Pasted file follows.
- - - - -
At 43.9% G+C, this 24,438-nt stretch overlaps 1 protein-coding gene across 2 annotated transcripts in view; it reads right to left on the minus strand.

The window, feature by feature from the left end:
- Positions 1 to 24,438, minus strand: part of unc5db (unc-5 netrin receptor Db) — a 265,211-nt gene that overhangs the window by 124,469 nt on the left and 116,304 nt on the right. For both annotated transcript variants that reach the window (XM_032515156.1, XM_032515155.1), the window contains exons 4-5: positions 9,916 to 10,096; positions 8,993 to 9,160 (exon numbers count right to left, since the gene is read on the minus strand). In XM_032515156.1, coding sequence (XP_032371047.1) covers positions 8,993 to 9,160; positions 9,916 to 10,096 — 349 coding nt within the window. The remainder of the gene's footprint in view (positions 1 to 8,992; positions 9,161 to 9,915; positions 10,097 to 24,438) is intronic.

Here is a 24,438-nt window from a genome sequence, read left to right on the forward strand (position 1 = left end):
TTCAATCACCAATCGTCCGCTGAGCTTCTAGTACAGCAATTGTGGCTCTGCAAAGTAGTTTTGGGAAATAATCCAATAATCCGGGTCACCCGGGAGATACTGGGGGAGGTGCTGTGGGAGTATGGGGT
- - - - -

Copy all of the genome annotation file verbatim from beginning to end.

At 43.9% G+C, this 24,438-nt stretch overlaps 1 protein-coding gene across 2 annotated transcripts in view; it reads right to left on the minus strand.

The window, feature by feature from the left end:
- Positions 1 to 24,438, minus strand: part of unc5db (unc-5 netrin receptor Db) — a 265,211-nt gene that overhangs the window by 124,469 nt on the left and 116,304 nt on the right. For both annotated transcript variants that reach the window (XM_032515156.1, XM_032515155.1), the window contains exons 4-5: positions 9,916 to 10,096; positions 8,993 to 9,160 (exon numbers count right to left, since the gene is read on the minus strand). In XM_032515156.1, coding sequence (XP_032371047.1) covers positions 8,993 to 9,160; positions 9,916 to 10,096 — 349 coding nt within the window. The remainder of the gene's footprint in view (positions 1 to 8,992; positions 9,161 to 9,915; positions 10,097 to 24,438) is intronic.

Here is a 24,438-nt window from a genome sequence, read left to right on the forward strand (position 1 = left end):
TTCAATCACCAATCGTCCGCTGAGCTTCTAGTACAGCAATTGTGGCTCTGCAAAGTAGTTTTGGGAAATAATCCAATAATCCGGGTCACCCGGGAGATACTGGGGGAGGTGCTGTGGGAGTATGGGGT